You are on page 1of 75

Relational Databases and SQL

Chapman Hamer Ltd/1999

http://www.chl.co.uk

Relational Databases and SQL

1. INTRODUCTION..............................................................................................4 2. FILES, DATABASES AND DATABASE MANAGEMENT SYSTEMS............5


2.1 Data Storage...........................................................................................................5 2.2 File Based Systems...............................................................................................5 2.2.1 Data Files..........................................................................................................6 2.2.2 Records............................................................................................................ 6 2.2.3 Fields................................................................................................................6 2.2.4 Data Types.......................................................................................................6 2.2.5 Keys..................................................................................................................6 2.3 Issues Arising From File Based Systems.............................................................7 2.3.1 Data Duplication...............................................................................................7 2.3.2 Data Inconsistency and Integrity.......................................................................7 2.3.3 File Design........................................................................................................7 2.4 Databases and Database Management Systems................................................8 2.4.1 Database Design..............................................................................................8 2.4.2 User Views........................................................................................................8 2.4.3 Database Security and Integrity........................................................................8 2.4.4 Database Performance.....................................................................................9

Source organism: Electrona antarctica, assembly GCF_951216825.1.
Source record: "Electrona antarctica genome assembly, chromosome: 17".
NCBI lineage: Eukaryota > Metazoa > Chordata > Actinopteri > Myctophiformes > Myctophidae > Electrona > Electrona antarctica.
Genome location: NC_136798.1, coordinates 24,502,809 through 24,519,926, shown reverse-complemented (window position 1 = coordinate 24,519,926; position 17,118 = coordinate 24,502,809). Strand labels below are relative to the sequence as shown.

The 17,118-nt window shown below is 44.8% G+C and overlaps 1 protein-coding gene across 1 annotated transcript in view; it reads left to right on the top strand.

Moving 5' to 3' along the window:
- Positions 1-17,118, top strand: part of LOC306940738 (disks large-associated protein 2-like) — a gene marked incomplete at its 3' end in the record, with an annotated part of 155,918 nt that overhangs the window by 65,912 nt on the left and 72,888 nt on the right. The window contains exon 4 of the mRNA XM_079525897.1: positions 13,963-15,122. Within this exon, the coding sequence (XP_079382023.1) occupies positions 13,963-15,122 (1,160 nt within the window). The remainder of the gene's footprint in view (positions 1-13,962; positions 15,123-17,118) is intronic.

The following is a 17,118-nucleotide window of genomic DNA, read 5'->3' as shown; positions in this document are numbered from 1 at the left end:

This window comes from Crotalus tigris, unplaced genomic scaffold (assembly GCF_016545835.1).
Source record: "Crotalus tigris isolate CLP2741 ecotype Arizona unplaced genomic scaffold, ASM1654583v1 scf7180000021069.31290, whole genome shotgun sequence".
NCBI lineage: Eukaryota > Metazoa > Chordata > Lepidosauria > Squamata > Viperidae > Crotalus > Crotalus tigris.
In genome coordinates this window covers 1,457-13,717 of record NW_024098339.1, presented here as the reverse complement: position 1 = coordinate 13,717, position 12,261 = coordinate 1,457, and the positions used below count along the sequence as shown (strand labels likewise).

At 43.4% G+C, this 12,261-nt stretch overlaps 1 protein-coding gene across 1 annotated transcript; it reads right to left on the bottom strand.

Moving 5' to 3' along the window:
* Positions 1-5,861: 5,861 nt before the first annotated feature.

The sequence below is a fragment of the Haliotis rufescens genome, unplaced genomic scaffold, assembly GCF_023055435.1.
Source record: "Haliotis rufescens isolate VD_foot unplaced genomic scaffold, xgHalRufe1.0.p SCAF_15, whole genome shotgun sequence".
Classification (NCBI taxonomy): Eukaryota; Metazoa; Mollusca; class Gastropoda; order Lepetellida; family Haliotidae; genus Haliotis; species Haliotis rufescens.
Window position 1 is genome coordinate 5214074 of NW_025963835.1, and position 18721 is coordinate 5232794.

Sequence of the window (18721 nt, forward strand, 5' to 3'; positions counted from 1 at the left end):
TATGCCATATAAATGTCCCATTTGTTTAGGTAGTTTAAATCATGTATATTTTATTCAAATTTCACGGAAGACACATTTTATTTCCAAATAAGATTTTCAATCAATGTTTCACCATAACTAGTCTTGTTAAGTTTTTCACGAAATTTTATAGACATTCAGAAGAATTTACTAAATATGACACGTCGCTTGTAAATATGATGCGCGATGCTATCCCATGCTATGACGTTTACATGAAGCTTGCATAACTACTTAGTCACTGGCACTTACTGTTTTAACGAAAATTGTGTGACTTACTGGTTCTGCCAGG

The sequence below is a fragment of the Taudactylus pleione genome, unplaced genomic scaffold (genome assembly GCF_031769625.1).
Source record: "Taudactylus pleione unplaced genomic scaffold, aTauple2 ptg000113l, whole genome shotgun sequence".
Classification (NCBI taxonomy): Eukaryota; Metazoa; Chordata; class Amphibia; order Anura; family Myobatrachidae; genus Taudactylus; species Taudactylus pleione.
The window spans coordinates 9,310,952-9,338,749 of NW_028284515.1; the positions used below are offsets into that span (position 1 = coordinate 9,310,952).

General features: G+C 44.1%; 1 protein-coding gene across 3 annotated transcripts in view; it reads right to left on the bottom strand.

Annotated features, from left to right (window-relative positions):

3. RELATIONAL DATABASES.........................................................................10
3.1 The Relational Model...........................................................................................10 3.1.1 Relational Query Languages..........................................................................10 3.2 Relational Database Terminology.......................................................................11 3.3 Database Tables and Relationships...................................................................12

4. SQL DATA MANIPULATION LANGUAGE (DML)........................................15


4.1 Selecting Columns...............................................................................................16 4.1.1 Specifying Required Column List....................................................................16 4.1.2 Removing Duplicate Rows..............................................................................18 4.1.3 Arithmetic Expressions...................................................................................20 4.1.4 Aggregate (Group) Functions.........................................................................22 4.2 Selecting Rows....................................................................................................25 4.2.1 Specifying Selection Conditions.....................................................................25 4.2.2 Selecting Rows From a Range.......................................................................27 4.2.3 Matching a Value in a List...............................................................................28 4.2.4 Matching a Character Pattern.........................................................................30 4.2.5 Compound Expressions with Boolean Operators...........................................31 4.2.6 Arithmetic Expressions...................................................................................34 4.3 Ordering the Rows of the Result........................................................................36 4.3.1 Ordering on a Single Column.........................................................................36 4.3.2 Ordering on Multiple Columns........................................................................37
Chapman Hamer Ltd/1999 Page 2 of 75 http://www.chl.co.uk

Relational Databases and SQL